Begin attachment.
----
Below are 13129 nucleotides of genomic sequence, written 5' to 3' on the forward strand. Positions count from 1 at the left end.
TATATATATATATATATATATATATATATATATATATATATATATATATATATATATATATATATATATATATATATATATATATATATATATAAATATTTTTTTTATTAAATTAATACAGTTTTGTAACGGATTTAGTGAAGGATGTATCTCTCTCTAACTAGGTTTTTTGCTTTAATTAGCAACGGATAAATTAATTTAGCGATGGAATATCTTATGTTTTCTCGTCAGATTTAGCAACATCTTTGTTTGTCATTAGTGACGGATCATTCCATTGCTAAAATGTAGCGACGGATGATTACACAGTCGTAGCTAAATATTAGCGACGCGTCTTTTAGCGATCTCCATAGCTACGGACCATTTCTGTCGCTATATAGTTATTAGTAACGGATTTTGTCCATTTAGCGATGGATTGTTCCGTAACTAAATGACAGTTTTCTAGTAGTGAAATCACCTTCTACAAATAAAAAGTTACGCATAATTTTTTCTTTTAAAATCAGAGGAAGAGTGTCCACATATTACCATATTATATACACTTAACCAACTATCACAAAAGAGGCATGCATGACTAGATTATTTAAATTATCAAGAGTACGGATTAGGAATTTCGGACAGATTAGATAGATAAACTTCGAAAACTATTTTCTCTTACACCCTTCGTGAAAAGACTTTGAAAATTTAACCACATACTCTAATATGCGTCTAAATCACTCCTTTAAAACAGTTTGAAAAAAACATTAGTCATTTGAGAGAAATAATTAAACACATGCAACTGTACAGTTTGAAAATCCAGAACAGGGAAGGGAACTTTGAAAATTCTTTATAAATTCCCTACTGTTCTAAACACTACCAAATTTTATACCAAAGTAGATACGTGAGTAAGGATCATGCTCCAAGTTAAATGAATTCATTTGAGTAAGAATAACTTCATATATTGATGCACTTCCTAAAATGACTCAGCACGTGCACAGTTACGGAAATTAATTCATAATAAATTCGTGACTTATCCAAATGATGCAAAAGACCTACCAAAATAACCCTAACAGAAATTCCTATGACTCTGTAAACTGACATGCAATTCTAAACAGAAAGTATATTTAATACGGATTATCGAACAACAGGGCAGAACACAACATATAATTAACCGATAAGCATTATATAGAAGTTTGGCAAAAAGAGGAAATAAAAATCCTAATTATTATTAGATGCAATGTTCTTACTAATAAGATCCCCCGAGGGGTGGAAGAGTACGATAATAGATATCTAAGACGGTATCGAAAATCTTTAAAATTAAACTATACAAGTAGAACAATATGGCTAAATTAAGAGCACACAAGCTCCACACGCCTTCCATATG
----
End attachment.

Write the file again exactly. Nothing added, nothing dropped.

Below are 13129 nucleotides of genomic sequence, written 5' to 3' on the forward strand. Positions count from 1 at the left end.
TATATATATATATATATATATATATATATATATATATATATATATATATATATATATATATATATATATATATATATATATATATATATATATAAATATTTTTTTTATTAAATTAATACAGTTTTGTAACGGATTTAGTGAAGGATGTATCTCTCTCTAACTAGGTTTTTTGCTTTAATTAGCAACGGATAAATTAATTTAGCGATGGAATATCTTATGTTTTCTCGTCAGATTTAGCAACATCTTTGTTTGTCATTAGTGACGGATCATTCCATTGCTAAAATGTAGCGACGGATGATTACACAGTCGTAGCTAAATATTAGCGACGCGTCTTTTAGCGATCTCCATAGCTACGGACCATTTCTGTCGCTATATAGTTATTAGTAACGGATTTTGTCCATTTAGCGATGGATTGTTCCGTAACTAAATGACAGTTTTCTAGTAGTGAAATCACCTTCTACAAATAAAAAGTTACGCATAATTTTTTCTTTTAAAATCAGAGGAAGAGTGTCCACATATTACCATATTATATACACTTAACCAACTATCACAAAAGAGGCATGCATGACTAGATTATTTAAATTATCAAGAGTACGGATTAGGAATTTCGGACAGATTAGATAGATAAACTTCGAAAACTATTTTCTCTTACACCCTTCGTGAAAAGACTTTGAAAATTTAACCACATACTCTAATATGCGTCTAAATCACTCCTTTAAAACAGTTTGAAAAAAACATTAGTCATTTGAGAGAAATAATTAAACACATGCAACTGTACAGTTTGAAAATCCAGAACAGGGAAGGGAACTTTGAAAATTCTTTATAAATTCCCTACTGTTCTAAACACTACCAAATTTTATACCAAAGTAGATACGTGAGTAAGGATCATGCTCCAAGTTAAATGAATTCATTTGAGTAAGAATAACTTCATATATTGATGCACTTCCTAAAATGACTCAGCACGTGCACAGTTACGGAAATTAATTCATAATAAATTCGTGACTTATCCAAATGATGCAAAAGACCTACCAAAATAACCCTAACAGAAATTCCTATGACTCTGTAAACTGACATGCAATTCTAAACAGAAAGTATATTTAATACGGATTATCGAACAACAGGGCAGAACACAACATATAATTAACCGATAAGCATTATATAGAAGTTTGGCAAAAAGAGGAAATAAAAATCCTAATTATTATTAGATGCAATGTTCTTACTAATAAGATCCCCCGAGGGGTGGAAGAGTACGATAATAGATATCTAAGACGGTATCGAAAATCTTTAAAATTAAACTATACAAGTAGAACAATATGGCTAAATTAAGAGCACACAAGCTCCACACGCCTTCCATATG